Ground Water Level Variability and their Cost Implications: A Case of Keiyo North Sub-County, Elgeyo Marakwet County, Kenya

Andrew Kiptum, Catherine Sang

Abstract


Ground and surface water are the main sources of water in Kenya and world over. Due to climate change, environmental degradation as well as population pressure, water has become quite scarce and thus the need to exploit more ground water so as to satisfy the ever increasing demand. However, there has been a decline in the ground water level which has been linked to the disruption of the hydrologic cycle by human activities. As the water table drops, the depths of wells increase and so does the cost of drilling them. Similarly, a decline in water table often leads to a reduction in the amount of water in wells and thus unmet water demands in households. The households are then forced to extend their wells and thus incur some costs. This study therefore sought to determine the water table variability over time and their cost implications. The study was done in Keiyo North sub-County, Elgeyo Marakwet County, Kenya. Field surveys, structured questionnaires and interviews were the primary data sources while review of relevant published literature formed secondary sources. A total of 318 respondents were interviewed. The results revealed that 88% of households used wells as the main source of water while 12% rely on other sources of water such as rivers, streams, springs and piped water. Average water consumption per household was, 159.64 litres per day, while, 112 household were found to have extended their wells at an average cost of Ksh. 159.9 per foot. The total depth extended by the sampled households was 390.6 feet and the estimated total cost was Ksh. 62,284.142 with an average of Ksh. 556 per household. In conclusion, there has been a decline in ground water level which has led to reduced ground water supply in household wells. This has resulted in households extending their wells and hence incurring costs. The resultant cost of accessing ground water informs the water resource managers and policy makers on the need to address the ground water recession.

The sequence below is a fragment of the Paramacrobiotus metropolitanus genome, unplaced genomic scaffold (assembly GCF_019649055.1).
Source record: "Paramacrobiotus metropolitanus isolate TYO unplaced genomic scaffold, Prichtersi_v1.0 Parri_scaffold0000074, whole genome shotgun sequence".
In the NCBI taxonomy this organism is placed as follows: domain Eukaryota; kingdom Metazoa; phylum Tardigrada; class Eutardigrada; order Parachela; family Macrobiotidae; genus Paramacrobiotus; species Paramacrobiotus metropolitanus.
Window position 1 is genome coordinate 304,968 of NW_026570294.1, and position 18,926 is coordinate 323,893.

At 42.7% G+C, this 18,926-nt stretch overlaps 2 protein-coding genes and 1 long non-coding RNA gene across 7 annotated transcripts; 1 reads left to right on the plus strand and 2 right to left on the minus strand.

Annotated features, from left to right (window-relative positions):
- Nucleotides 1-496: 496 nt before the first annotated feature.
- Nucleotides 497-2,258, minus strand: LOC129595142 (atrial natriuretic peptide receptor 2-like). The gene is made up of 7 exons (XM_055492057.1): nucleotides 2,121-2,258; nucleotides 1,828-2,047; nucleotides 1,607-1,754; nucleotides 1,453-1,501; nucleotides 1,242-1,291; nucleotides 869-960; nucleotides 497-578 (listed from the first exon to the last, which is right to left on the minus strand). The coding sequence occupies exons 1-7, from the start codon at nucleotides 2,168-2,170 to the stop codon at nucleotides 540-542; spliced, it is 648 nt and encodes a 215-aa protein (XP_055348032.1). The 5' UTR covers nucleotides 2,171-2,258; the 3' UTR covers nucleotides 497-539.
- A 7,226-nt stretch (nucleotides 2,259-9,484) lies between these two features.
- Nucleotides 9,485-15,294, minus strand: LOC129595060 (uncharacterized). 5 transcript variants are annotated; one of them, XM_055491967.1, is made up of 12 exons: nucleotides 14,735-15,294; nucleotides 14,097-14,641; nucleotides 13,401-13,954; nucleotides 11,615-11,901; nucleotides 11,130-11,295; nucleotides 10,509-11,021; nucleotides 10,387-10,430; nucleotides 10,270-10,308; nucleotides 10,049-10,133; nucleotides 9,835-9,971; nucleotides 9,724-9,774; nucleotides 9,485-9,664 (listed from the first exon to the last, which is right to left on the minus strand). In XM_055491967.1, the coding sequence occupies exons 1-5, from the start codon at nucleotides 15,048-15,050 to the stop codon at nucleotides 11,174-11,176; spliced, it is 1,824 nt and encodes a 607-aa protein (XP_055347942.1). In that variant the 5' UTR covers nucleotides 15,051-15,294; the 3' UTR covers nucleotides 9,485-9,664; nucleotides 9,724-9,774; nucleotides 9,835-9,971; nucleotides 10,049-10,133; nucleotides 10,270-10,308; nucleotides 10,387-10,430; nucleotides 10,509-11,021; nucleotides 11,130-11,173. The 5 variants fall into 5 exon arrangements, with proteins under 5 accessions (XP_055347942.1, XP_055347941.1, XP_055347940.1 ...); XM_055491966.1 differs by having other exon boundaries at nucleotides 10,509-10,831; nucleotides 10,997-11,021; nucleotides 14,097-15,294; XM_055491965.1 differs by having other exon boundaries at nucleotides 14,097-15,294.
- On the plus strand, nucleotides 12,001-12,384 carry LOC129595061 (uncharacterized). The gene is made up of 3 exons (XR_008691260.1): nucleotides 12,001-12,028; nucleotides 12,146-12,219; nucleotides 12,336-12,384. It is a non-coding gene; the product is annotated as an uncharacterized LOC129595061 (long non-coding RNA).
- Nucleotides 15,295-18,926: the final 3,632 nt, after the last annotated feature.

Keywords


Hydrological Cycle; Ground Water; Wells; Water Demand; Water Supply; Human Activities.

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